A crowdfunded campaign seeking to recover some of the £43 million of public money frittered away on the scrapped Garden Bridge has been abandoned following detailed legal advice
Just over £5,000 was raised through crowdjustice.com so that a range of legal avenues for reclaiming public money could be explored.
The campaign was launched in August by writer and campaigner Will Jennings after pro bono legal advice suggested there might be a case for bringing a judicial review of the Charity Commission, the regulator overseeing the arms-length charity which oversaw the project, the Garden Bridge Trust.
Lawyers also initially advised Jennings that there was a strong case ‘to take forward legal action with an ultimate aim of holding individuals or overseeing bodies accountable for negligence, with a view to having some share of the public funding returned’.
The Garden Bridge Trust, which was established during Boris Johnson’s second term as London mayor to deliver the Heatherwick Studio-designed bridge, was ultimately responsible for the bulk of the £53 million spent on the scheme, while Transport for London as well as the Charity Commission oversaw it.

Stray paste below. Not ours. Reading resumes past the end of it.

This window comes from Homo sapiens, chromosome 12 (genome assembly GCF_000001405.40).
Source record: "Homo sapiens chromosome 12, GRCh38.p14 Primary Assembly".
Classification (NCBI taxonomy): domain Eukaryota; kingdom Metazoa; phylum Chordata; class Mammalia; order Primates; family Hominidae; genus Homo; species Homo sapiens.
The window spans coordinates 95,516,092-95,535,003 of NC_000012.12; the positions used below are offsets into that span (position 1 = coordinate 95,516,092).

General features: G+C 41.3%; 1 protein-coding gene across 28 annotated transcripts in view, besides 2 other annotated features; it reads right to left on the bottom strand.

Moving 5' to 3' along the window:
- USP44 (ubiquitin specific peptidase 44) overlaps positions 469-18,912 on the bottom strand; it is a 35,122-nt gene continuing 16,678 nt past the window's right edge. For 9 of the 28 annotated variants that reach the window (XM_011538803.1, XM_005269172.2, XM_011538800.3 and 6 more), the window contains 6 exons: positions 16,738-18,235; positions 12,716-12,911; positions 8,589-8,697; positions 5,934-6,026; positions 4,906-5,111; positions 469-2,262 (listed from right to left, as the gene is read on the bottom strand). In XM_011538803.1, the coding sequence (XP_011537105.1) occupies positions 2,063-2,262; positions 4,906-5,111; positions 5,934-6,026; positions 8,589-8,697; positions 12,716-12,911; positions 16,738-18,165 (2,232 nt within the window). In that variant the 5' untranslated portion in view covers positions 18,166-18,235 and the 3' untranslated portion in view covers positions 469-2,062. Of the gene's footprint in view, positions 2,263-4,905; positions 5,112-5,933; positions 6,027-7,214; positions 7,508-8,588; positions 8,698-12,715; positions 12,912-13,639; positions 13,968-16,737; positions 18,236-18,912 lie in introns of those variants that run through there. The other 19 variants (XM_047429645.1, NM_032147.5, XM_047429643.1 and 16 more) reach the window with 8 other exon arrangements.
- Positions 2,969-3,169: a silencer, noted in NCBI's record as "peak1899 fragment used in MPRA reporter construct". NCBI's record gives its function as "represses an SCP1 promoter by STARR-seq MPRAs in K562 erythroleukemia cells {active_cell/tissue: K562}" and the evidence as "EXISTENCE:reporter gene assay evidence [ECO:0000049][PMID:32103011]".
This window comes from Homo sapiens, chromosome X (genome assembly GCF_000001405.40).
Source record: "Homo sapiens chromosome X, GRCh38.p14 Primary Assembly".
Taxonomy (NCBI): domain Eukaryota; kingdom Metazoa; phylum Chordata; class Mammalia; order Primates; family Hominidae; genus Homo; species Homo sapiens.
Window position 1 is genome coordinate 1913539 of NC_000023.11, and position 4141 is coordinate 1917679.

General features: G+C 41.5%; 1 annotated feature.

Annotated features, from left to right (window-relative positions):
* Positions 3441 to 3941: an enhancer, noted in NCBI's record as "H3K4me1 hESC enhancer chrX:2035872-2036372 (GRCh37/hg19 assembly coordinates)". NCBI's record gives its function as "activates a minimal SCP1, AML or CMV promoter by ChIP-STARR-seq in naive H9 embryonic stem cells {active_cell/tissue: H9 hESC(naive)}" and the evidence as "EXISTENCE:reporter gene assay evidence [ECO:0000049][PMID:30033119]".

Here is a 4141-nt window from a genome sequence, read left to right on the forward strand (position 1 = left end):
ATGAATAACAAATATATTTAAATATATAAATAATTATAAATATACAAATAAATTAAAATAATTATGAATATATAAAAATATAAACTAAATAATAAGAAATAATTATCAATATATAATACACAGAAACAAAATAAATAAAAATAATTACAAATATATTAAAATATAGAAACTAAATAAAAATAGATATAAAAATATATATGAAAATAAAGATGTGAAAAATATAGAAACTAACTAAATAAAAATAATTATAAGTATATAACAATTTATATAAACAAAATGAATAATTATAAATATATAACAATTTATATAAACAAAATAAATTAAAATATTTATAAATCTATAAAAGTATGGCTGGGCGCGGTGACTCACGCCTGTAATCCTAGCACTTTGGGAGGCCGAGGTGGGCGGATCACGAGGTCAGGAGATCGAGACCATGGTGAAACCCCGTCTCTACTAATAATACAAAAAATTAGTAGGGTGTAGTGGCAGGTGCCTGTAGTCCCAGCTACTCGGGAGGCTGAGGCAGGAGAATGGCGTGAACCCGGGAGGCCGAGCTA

But the crowdfunded legal bid has today (3 January) been shelved, after its appointed QC, Jason Coppel, said he did not believe there was a path to reclaiming money against any of the parties involved.
Coppel explored four separate legal routes which might be pursued:
- Proceedings against the trustees of the Garden Bridge Trust, by a member of the public who wanted the bridge completed
- A judicial review of the Charity Comission’s decision to conclude its investigation of the Garden Bridge Trust
- A judicial review of Transport for London’s decision to release the final tranche of £5.3 million funding for the project
- A private prosecution of senior TfL officials for misconduct in public office.
An earlier opinion from Coppel suggested it was ‘likely’ that the trustees – who include Garden Bridge champion Joanna Lumley and former chief government construction adviser Paul Morrell – breached their legal duties to act with reasonable skill and care, ‘in particular in relation to the conclusion of the construction contract with Bouygues’.
Building work on the Garden Bridge never began and the construction contract ended up costing about half of the total public money lost on the project – £21.4 million.
But, after consideration, Coppel advised that none of the above four routes was likely to be successful in the courts and said he could not see any other avenues which were worth pursuing.
Jennings, also known for his satirical anti-Garden Bridge competition A Folly for London, confirmed with ‘deep regret’ that the latest legal advice marked the likely ‘end of any possible legal action against any actors or bodies related to the Garden Bridge Trust’.
He added: ‘I want to offer my heartfelt thanks for your support […] your generosity and concern for accountability regarding the Garden Bridge is hugely appreciated.’
The Garden Bridge Trust is currently being wound up by liquidator PwC.